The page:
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The working title of this film was Miss Robinson Crusoe. The name of art director F. Paul Sylos, who was sometimes known as Frank or Paul Sylos, was misspelled "Frank E. Sylos" in the onscreen credits. According to a July 2, 1953 Hollywood Reporter news item, producer Eugene Frenke encountered difficulty registering the title with the Motion Picture Registration Bureau, because both M-G-M and scar Danciger protested. Danciger had recently completed a picture entitled Robinson Crusoe, which was filmed in Mexico, and M-G-M was contemplating producing a feature based on the novel starring Spencer Tracy. In September 1953, the bureau granted Frenke the right to use the title. The decision allowed Frenke the rights to that title, as well as Miss Robinson Crusoe. Accordingly, Danciger was forced to change the title of his film to Adventures of Robinson Crusoe.
Although the film was not viewed, the above credits and summary were taken from a dialogue continuity and contemporary sources. According to a October 2, 1952 Hollywood Reporter news item, E. A. Dupont was originally scheduled to direct the picture. According to studio press materials, some scenes were shot on location in Palos Verdes, CA. In September 1953, Frenke was sued for $210,000 by Mid-City Properties, Inc., which alleged that in August 1952, Frenke borrowed $41,000 for production of Miss Robin Crusoe, then failed to supply the company with required contracts. In addition, Mid-City Properties alleged that Frenke accepted another $185,000 from a different company without informing them. The disposition of the suit has not been determined.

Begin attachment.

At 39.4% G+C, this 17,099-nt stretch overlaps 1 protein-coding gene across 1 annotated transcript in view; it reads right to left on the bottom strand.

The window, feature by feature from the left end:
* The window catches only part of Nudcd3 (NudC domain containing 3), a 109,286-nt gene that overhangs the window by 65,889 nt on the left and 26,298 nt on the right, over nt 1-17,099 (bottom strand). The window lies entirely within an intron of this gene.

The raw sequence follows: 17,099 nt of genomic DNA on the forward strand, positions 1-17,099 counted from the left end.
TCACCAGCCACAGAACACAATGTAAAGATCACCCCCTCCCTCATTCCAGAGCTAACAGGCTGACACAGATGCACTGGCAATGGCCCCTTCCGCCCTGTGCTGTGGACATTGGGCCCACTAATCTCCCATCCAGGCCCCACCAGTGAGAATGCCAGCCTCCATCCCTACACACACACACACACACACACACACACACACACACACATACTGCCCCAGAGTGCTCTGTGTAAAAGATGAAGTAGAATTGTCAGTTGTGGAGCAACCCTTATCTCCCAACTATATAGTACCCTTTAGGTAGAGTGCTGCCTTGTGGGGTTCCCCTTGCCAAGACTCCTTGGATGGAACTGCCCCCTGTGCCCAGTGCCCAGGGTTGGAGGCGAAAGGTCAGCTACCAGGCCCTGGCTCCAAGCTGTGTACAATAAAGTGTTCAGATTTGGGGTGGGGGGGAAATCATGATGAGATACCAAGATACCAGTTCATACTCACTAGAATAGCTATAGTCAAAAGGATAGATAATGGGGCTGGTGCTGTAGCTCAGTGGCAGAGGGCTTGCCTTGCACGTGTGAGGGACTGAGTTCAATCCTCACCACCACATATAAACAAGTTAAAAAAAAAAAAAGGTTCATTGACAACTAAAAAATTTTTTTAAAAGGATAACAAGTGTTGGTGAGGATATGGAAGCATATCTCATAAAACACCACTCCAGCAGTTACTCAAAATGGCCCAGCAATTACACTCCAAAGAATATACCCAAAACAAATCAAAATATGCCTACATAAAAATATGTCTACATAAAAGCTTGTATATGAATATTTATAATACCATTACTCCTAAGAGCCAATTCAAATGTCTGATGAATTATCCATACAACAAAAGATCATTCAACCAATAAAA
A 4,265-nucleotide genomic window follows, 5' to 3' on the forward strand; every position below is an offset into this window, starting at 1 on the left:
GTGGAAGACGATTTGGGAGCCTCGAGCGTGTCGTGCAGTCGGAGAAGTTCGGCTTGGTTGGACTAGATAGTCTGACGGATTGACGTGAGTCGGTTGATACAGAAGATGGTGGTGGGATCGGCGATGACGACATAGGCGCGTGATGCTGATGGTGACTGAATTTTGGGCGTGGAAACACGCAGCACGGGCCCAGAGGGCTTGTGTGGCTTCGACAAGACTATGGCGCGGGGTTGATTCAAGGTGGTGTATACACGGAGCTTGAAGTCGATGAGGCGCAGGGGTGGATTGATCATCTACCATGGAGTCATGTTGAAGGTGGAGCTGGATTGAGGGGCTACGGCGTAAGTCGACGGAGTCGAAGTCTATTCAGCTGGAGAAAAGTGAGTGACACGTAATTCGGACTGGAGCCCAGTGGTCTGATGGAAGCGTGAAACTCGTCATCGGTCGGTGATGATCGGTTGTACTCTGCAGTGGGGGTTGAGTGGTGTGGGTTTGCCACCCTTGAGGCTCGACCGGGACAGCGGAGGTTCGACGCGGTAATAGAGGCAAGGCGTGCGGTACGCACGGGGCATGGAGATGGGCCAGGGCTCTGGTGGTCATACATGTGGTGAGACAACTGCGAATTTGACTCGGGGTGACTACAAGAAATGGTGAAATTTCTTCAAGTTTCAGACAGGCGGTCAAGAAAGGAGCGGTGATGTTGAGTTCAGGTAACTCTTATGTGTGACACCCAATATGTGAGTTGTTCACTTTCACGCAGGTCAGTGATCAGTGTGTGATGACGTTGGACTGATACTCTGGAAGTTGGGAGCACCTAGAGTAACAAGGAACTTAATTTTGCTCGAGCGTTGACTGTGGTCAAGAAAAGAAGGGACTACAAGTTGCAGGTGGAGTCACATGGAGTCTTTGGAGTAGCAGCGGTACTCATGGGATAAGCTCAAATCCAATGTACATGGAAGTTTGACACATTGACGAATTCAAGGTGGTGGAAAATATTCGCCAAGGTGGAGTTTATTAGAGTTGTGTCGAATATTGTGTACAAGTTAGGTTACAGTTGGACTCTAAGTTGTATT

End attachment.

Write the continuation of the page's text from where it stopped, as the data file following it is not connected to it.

Numerous films have been based on the Daniel Defoe classic, including the 1916 Warner Bros. release Robinson Crusoe, starring Robert Patton Gibbs (see AFI Catalog of Feature Films, 1911-21); United Artists' 1932 release Mr. Robinson Crusoe, which was directed by Edward Sutherland and starred Douglas Fairbanks (see AFI Catalog of Feature Films, 1931-40); the 1964 Paramount film Robinson Crusoe on Mars, directed by Byron Haskin (see AFI Catalog of Feature Films, 1961-70); and the 1989 Island Pictures production Crusoe, directed by Caleb Deschanel and starring Aidan Quinn. Miss Robin Crusoe is not related to either the 1917 Metro Pictures Corp. release Miss Robinson Crusoe or the 1919 World Film Corp. production Miss Crusoe (see AFI Catalog of Feature Films, 1911-20).